Afghanistan blast: Kabul rocked by deadly explosions
At least 35 people have died and hundreds more have been wounded in separate bomb attacks over the last 24 hours in the Afghan capital Kabul.
A suicide bomber blew himself up near the city's police academy on Friday evening, killing about 20 recruits.
A short while later a large explosion was heard north of the airport.
In the early hours of Friday, a truck carrying explosives was detonated near an army base in the Shah Shahid area, claiming 15 lives.
The Taliban has claimed only one attack - the suicide bombing of the police academy.
President Ashraf Ghani has suggested that the group is seeking to divert attention away from its leadership struggles.
Officials said Friday evening's suicide bomber was dressed in police uniform when he detonated an explosives-laden vest outside the gates of Kabul's police academy.
He had stood among a queue of police cadets who were waiting to enter the building having returned from their two-day weekend, officials said.
At least 25 cadets were wounded.
"It was huge, all the victims are military students," said one local resident. "They were all students of the academy."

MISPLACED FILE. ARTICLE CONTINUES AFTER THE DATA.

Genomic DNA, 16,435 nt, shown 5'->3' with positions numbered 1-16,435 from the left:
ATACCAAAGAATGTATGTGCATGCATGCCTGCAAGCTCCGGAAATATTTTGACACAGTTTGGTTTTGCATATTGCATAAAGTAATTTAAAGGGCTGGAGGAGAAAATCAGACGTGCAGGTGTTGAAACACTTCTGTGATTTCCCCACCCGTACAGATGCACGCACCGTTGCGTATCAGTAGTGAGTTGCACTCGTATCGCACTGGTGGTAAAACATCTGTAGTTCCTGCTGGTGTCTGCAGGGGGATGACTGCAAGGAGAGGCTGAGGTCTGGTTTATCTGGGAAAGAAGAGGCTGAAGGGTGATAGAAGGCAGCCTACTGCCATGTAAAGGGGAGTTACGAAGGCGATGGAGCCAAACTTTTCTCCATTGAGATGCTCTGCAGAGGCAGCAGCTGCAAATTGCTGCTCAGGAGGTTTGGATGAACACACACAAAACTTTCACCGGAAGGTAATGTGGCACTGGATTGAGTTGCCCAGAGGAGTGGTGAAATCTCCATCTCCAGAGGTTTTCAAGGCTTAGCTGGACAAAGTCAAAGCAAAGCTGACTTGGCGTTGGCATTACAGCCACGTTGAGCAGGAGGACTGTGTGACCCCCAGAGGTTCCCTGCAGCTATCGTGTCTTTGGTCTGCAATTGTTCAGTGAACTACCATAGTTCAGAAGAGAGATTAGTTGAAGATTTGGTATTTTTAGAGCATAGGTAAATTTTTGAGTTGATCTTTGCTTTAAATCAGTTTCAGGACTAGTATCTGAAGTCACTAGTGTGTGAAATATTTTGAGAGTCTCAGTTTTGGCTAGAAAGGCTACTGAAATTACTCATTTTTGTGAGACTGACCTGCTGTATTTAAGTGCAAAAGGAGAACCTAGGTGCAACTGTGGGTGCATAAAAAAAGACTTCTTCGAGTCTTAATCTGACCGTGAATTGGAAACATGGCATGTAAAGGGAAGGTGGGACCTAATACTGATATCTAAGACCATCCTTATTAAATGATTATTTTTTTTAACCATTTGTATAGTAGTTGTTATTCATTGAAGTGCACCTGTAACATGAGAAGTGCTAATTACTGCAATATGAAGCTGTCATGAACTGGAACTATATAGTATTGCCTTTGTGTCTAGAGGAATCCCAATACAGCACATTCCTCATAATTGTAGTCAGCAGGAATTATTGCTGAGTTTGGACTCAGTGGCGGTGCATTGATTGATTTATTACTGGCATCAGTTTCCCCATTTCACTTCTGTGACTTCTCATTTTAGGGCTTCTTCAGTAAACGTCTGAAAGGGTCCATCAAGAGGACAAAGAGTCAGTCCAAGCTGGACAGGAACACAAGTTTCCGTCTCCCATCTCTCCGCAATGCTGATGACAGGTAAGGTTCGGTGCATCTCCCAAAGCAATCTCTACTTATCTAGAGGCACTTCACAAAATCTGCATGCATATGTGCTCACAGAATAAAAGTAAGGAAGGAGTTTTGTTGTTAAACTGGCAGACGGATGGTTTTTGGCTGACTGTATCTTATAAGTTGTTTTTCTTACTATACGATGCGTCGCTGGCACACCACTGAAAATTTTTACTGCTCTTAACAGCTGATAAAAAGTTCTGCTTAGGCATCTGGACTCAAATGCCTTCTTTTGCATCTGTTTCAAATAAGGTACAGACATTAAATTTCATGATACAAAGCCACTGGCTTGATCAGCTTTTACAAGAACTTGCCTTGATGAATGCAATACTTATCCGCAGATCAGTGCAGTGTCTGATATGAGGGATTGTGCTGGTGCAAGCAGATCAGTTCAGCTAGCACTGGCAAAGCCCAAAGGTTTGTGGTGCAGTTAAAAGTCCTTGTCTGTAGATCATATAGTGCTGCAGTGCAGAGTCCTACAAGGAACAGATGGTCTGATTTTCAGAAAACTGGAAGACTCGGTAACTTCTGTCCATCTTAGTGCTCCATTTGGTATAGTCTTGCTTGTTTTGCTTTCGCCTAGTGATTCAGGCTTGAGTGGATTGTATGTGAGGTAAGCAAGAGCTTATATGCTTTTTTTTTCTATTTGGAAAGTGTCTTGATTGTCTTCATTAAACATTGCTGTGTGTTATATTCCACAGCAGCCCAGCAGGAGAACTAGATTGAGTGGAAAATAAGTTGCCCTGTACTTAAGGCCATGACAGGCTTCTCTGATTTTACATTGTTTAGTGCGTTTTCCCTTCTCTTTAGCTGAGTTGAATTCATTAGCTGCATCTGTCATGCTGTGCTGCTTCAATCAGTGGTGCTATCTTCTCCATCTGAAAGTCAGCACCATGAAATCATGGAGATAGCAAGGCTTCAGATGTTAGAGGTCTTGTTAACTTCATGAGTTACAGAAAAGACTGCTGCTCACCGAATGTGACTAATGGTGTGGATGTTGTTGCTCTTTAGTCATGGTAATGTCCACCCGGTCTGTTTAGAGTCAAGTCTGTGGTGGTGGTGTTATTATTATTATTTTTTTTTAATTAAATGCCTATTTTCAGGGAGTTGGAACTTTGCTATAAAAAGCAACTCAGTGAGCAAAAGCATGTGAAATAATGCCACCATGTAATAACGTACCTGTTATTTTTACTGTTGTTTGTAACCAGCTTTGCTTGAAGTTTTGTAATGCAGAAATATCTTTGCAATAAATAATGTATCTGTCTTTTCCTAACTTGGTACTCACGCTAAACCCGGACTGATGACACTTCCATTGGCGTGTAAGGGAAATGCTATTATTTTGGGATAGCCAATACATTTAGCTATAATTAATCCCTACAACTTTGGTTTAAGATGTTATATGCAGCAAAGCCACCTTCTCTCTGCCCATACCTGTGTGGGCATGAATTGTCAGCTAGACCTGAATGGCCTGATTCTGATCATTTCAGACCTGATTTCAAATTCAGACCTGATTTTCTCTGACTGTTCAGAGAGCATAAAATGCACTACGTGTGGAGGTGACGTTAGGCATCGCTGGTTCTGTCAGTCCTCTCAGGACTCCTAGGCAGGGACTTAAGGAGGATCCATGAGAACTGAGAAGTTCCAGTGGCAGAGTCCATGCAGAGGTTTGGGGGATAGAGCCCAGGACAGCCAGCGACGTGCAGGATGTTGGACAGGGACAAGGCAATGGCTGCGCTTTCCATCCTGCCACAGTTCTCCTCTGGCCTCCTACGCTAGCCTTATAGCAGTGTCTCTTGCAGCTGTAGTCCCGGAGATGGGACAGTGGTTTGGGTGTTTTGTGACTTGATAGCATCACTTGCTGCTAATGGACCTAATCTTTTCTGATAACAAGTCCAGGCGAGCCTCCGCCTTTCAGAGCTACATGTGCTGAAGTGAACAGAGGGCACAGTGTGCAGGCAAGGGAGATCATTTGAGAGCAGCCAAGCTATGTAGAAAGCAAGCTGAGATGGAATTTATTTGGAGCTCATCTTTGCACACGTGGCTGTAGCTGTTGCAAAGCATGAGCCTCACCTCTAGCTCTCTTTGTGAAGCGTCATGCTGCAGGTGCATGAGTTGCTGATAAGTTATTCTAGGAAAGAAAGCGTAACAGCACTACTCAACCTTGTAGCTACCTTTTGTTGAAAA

Observers say the attack on the police academy marks a serious breach of security in an already heavily-fortified city.
Just two hours after this attack, a loud explosion was heard across much of the city followed by sustained gunfire, the BBC's Philip Palmer reports from the Afghan capital.
Police said the attack was to the north of the airport, close to an area housing several Nato and Afghan military bases and training facilities.
The truck bomb, which went off in the early hours of Friday in the largely residential Shah Shahid area, caused one of the largest explosions the city has ever experienced.
It flattened buildings, damaged cars and left a 10m (30ft) crater in the road.
At least 240 people - mostly civilians - were wounded. The injured, including women and children, were rushed to hospital for treatment, and some bodies were feared buried in the wreckage of shops and businesses.
These attacks - along with Thursday's suicide bombing in eastern Afghanistan that killed six people - are the first major incidents since the Taliban confirmed last week that its leader, Mullah Omar, was dead.
On Monday the Afghan Taliban released a video which they said showed members of the group pledging allegiance to the new leader, Mullah Akhtar Mansour.
But there is speculation of a power struggle and violent infighting within the military group, between supporters and opponents of Mansour.
Such infighting has led to fears for fragile peace talks between the Taliban and the Afghan government, aimed at ending the long-running violence.